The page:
ABOVE: ELIZABETH LOWELL BOLAND, AKA LOWELL. PHOTO COURTESY OF NORMAN WONG
What is there to say about Elizabeth Lowell Boland that has yet to be said? The sprightly 22-year-old pop-punk singer-songwriter has been on the tip of everyone’s tongues, earning the anticipatory praises of Rolling Stone, The New York Times‘ T Magazine, Paper, and more. The hype is well earned, and she’ll be the first to tell you so: “I’m probably one of the best songwriters out there right now,” she says without a hint of irony. With such unapologetic hyperbole—merited or not—it’s perhaps no surprise she cites Mr. Kanye West as one of her musical influences.
Performing under the moniker Lowell, Boland comes out of Toronto, Canada, where she dropped out of university at 18 and began stripping under the name Sara Victoria. Seeing the seedy underbelly of society’s more tabooed arenas lent itself well to much of the autobiographical content of her full-length debut. We Loved Her Dearly, out September 16 via Arts & Crafts, makes for an incessantly honest pop record, boasting irresistible hooks and poetics to match. Through the 12-track L.P., she sings of sex, drugs, and rock-‘n’-roll, but hardly glamorizes it, opting for a more authentic, nearly melancholic portrait of the scene. Openly bisexual, there’s some fun lady-loving innuendo to boot.
Adding to her artistic allure is her case of synesthesia, which forces her senses to blend sight and sound. “For me, G is always blue,” she says. Modern musical greats like the aforementioned West and Pharrell Williams also have the neurological condition, and that’s not to mention legends like Billy Joel and Stevie Wonder. If anything, it just augments the notion that Boland is doing exactly what she’s born to.
Lowell plays Mercury Lounge tonight, September 4, and Glasslands Gallery Friday, September 5. In anticipation of the two New York outings, we chatted with her about the importance of honesty, empathy, and personal growth while finding her footing as a pop artist on the rise.
BENJAMIN LINDSAY: I was curious, just for starters, where the title We Loved Her Dearly came from. It sounds more like a eulogy than a promising debut.
LOWELL: This is supposed to be somewhat of a eulogy. It’s a response to the EP that I just released called I Killed Sara V. The next line in the song “I Killed Sara V.” is “We loved her dearly.” It’s sort of supposed to be a eulogy for someone that I suppose I used to be.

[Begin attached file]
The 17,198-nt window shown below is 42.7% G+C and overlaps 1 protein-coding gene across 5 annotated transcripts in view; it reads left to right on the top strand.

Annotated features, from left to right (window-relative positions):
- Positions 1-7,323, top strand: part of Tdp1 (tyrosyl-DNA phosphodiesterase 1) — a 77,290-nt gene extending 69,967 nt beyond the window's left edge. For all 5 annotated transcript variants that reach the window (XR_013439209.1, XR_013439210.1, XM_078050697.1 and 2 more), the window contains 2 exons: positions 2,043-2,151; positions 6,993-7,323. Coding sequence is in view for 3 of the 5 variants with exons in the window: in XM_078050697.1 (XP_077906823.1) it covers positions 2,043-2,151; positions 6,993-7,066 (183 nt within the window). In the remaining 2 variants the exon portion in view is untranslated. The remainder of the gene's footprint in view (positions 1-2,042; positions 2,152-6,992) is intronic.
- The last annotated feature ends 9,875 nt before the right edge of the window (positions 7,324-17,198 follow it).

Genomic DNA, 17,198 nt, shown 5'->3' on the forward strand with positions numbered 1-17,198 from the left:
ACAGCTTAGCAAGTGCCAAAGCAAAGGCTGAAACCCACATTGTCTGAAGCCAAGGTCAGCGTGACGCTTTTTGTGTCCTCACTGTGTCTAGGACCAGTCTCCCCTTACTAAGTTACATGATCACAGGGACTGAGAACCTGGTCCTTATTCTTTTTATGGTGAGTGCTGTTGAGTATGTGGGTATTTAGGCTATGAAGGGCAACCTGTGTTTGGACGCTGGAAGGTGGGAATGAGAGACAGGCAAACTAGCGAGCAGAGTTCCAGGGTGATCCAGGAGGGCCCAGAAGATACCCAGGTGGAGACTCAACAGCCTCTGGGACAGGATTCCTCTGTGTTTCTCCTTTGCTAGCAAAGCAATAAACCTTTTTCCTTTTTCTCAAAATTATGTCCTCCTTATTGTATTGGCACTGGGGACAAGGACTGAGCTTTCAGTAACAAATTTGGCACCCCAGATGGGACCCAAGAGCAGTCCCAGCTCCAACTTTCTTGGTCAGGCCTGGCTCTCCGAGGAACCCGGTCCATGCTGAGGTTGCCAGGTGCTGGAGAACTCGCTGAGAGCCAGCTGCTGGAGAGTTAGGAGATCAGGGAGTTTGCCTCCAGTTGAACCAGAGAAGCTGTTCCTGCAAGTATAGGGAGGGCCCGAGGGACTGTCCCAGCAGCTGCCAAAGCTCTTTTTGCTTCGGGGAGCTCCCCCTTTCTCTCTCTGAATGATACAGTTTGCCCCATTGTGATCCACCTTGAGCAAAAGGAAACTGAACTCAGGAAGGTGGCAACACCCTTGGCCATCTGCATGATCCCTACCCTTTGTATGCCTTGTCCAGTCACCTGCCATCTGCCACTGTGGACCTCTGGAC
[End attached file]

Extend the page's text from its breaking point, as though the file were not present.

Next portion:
LINDSAY: Yeah, I read in your spot with The New York Times that Sara V. was your performance [stripping] name. Is the whole album an ode to that time in your life?
LOWELL: In a way it’s sort of about that. It’s sort of a diary of what I was going through at the time. Some people think that it’s only about when I was stripping, which it’s not at all—that was just part of it. I think that Sara V. was a name that I created for myself not specifically for that, but it was also just for an alter ego, in a way. [She was] someone that didn’t need to make excuses —”That’s just Sara V.,” you know? Which is funny because at one point, I thought that was a bad thing, like, I was shaming Sara V., which is why I made this E.P. But then moving on, I sort of had a revelation: Sara V. was kind of cool, and that was just me being who I was and society was pressuring me to shame that part of my life.
LINDSAY: It sounds like even though they might be one in the same, “Lowell” is maybe the next step—a step in maturation from “Sara V.”
LOWELL: Yeah, there’s definitely maturation. I was basically 18 when I started that. It doesn’t seem like a difference, but I’m 22, and more importantly, I’ve experienced a lot of things and seen a lot of things. I definitely didn’t blindly make my way through them; I had to make decisions and I had to be really strong in a sort of man’s world.
LINDSAY: You’re only 22 years old, but is there any one experience or particular time in your life that you especially draw inspiration from?